Born On First Of Month – FRA And The Retirement Test

Q: I reach my full retirement age (FRA) of 66 on May 1, 2013. Is there any significance to waiting until age 66 ½ to start my Social Security retirement? That is when I plan to retire. 

A: You can start your Social Security retirement with whatever month you think best, if you meet all requirements at the time. 

If starting SSA retirement when older than full retirement age, your monthly amount would be more than the full retirement age (FRA) amount. If starting before FRA, the amount would be less than the FRA amount.The amount of increase or reduction depends on the specific number of months involved, not your age in years.

Being born on the first day of the month is important for you. Legal precedent states that a person attains their age on the day before their birthday. When born on the first of the month, Social Security figures your benefit amount and your full retirement age as if your birthday was in the previous month. With a birthday of May 1, you are considered to reach FRA in April. Consider this when deciding when to start your Social Security retirement.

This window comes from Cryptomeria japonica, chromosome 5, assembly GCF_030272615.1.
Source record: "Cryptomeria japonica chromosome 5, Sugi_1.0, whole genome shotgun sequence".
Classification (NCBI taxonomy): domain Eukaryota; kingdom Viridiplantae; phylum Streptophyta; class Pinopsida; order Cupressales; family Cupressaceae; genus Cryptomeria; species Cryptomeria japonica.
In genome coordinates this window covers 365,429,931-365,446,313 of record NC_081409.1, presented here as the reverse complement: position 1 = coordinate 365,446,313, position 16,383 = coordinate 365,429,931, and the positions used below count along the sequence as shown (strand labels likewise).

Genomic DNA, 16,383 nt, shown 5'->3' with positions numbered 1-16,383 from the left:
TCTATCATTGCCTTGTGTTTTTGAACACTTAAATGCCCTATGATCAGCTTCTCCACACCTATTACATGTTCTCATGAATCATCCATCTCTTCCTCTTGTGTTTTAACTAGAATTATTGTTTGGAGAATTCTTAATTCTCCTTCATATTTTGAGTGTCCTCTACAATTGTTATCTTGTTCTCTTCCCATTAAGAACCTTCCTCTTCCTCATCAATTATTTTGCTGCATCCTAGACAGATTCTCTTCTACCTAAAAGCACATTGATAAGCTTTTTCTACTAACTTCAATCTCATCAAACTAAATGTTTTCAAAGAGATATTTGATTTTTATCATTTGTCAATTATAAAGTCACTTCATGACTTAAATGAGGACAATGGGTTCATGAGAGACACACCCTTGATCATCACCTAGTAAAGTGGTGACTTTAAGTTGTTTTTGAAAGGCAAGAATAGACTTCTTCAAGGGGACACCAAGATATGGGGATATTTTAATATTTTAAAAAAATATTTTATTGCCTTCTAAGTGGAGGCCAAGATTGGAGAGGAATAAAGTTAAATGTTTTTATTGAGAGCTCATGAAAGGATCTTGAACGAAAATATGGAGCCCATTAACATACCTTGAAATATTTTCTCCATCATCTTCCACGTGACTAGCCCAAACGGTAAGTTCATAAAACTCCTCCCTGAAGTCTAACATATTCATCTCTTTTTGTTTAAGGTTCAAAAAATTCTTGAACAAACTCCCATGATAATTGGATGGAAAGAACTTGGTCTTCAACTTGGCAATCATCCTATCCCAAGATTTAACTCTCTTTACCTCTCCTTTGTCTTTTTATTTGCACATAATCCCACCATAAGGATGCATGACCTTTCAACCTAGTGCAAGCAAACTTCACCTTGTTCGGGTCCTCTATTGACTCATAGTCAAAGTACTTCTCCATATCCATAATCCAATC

Estimate your full retirement age (FRA) amount with the Retirement Estimator in the SSA Retirement Planner section ( Then, use your estimated FRA amount with the “compute the effect of early or delayed retirement” calculator to estimate amounts for specific months before or after FRA. This calculator is at

How much will you earn in 2013? The earnings limit (annual earnings test) for people turning age 66, their full retirement age, in 2013 is $40,080. A special monthly, one time, earnings test exists and usually used in the first year of retirement if high earnings are expected that year. Depending on your anticipated 2013 earnings, you might decide to start benefits with January, with a smaller monthly benefit, even though you plan to continue working until May. Use the tools mentioned above to estimate benefits starting with any month. The earnings test stops with the month you reach full retirement age. With no limit on your earnings, starting your Social Security at FRA is another option even if you continue to work.